Making area safer goal of program
Stopping the gunshots in Steubenville has been a mission for law enforcement and community leaders for years now.
Finding a solution won’t come easily.
A first step was taken recently in the Jefferson County Courthouse when a group of people police believe are behind many of the shootings sat and listened to a presentation of Safe Neighborhoods, an initiative of Ohio Attorney General Mike DeWine.
Steubenville is the fourth city in the state to receive the program aimed at stopping gunshots. It isn’t good that the city is on the list, but at least leaders realized help is needed.
The group in the courtroom sat attentively and listened as a doctor described what a bullet does to the human body, how a family mourns after the damage of a bullet, how many years can be spent in a far away federal prison because of a bullet and the combined efforts of all levels of law enforcement coming down hard on the person holding the gun that fired the bullet.
The program is modeled after a similar effort that saw a decrease in gun violence in other cities nationwide. It will be easy to measure – only watching if any of the eight reoffend by using a gun.
There will be those who say the program is doomed to fail. Frankly, there hasn’t been any unified effort to end the gun violence in the city. Something is better than nothing.
The group was urged to take the message of putting down the guns back to their friends and family.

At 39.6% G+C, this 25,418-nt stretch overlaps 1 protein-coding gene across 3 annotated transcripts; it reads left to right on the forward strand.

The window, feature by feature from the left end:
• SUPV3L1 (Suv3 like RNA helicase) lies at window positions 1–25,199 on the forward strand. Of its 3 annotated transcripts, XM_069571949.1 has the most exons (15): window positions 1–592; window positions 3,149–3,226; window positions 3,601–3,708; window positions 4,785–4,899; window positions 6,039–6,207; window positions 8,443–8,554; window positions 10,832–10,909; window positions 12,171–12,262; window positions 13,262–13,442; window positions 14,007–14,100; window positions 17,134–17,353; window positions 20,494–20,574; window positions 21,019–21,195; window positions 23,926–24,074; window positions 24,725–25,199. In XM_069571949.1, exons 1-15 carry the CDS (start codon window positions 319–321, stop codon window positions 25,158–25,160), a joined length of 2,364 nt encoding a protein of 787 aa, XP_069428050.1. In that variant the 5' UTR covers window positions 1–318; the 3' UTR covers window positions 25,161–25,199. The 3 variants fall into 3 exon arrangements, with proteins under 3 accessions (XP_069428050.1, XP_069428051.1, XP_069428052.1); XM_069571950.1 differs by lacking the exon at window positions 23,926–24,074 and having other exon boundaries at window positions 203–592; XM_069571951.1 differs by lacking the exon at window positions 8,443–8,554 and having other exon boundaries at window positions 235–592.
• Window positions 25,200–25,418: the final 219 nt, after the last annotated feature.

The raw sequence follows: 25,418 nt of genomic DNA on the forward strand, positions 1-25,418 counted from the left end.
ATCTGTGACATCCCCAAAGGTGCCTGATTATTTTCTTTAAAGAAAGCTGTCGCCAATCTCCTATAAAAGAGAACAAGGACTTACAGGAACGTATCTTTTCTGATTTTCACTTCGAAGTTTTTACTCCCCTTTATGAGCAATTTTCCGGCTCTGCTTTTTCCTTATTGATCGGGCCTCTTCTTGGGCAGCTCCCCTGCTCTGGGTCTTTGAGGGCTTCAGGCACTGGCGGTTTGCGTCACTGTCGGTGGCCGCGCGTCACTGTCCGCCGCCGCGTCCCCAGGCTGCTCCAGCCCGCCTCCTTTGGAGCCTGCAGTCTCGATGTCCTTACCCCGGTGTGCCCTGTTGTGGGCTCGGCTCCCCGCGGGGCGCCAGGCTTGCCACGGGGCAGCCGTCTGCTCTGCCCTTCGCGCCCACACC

Nobody wins in a gun fight. Two lives are lost but only one is dead. The other faces a life behind bars, never seeing their kids grow up. Two families are mourning, one at the funeral home and the other in a courtroom.
An important part of the effort to stop the gun violence was missing from the first meeting of Safe Neighborhoods. It was the people who live in the neighborhoods. They are the ones who look out the window when a shot is fired, many of whom claim to have seen nothing. They are the ones who hear the shooter bragging days after.
They are the ones who complain nothing is being done to keep the streets safe.
It will take everyone working together to slow the gun violence. Only a dreamer will say the shootings will stop forever. But the reality is that the day is coming when an innocent person, maybe a child, will meet one of those bullets fired. Then the community will be up in arms.
Safe Neighborhoods will continue its meetings in the future with a new group of gun violence suspects.
Maybe, with continued pressure and pleas for peace, those with guns will think twice, maybe more, about pulling that trigger.
One bullet can harm so many people.